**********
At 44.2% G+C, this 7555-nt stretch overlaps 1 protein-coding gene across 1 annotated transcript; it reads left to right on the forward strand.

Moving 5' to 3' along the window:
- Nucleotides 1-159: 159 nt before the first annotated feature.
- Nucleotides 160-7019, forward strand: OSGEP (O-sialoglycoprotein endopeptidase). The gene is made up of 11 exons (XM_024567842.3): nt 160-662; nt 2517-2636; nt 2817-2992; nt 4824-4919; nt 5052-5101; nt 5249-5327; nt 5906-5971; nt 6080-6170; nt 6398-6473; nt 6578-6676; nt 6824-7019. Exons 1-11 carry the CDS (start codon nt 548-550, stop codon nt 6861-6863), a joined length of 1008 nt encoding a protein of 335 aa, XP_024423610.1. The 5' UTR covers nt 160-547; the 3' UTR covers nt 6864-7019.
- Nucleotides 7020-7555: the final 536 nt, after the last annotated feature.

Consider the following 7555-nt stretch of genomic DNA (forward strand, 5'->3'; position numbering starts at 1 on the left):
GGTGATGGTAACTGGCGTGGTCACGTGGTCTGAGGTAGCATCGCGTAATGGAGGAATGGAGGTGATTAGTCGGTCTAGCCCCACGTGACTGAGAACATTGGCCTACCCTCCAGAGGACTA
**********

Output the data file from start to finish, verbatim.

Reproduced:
At 44.2% G+C, this 7555-nt stretch overlaps 1 protein-coding gene across 1 annotated transcript; it reads left to right on the forward strand.

Moving 5' to 3' along the window:
- Nucleotides 1-159: 159 nt before the first annotated feature.
- Nucleotides 160-7019, forward strand: OSGEP (O-sialoglycoprotein endopeptidase). The gene is made up of 11 exons (XM_024567842.3): nt 160-662; nt 2517-2636; nt 2817-2992; nt 4824-4919; nt 5052-5101; nt 5249-5327; nt 5906-5971; nt 6080-6170; nt 6398-6473; nt 6578-6676; nt 6824-7019. Exons 1-11 carry the CDS (start codon nt 548-550, stop codon nt 6861-6863), a joined length of 1008 nt encoding a protein of 335 aa, XP_024423610.1. The 5' UTR covers nt 160-547; the 3' UTR covers nt 6864-7019.
- Nucleotides 7020-7555: the final 536 nt, after the last annotated feature.

Consider the following 7555-nt stretch of genomic DNA (forward strand, 5'->3'; position numbering starts at 1 on the left):
GGTGATGGTAACTGGCGTGGTCACGTGGTCTGAGGTAGCATCGCGTAATGGAGGAATGGAGGTGATTAGTCGGTCTAGCCCCACGTGACTGAGAACATTGGCCTACCCTCCAGAGGACTA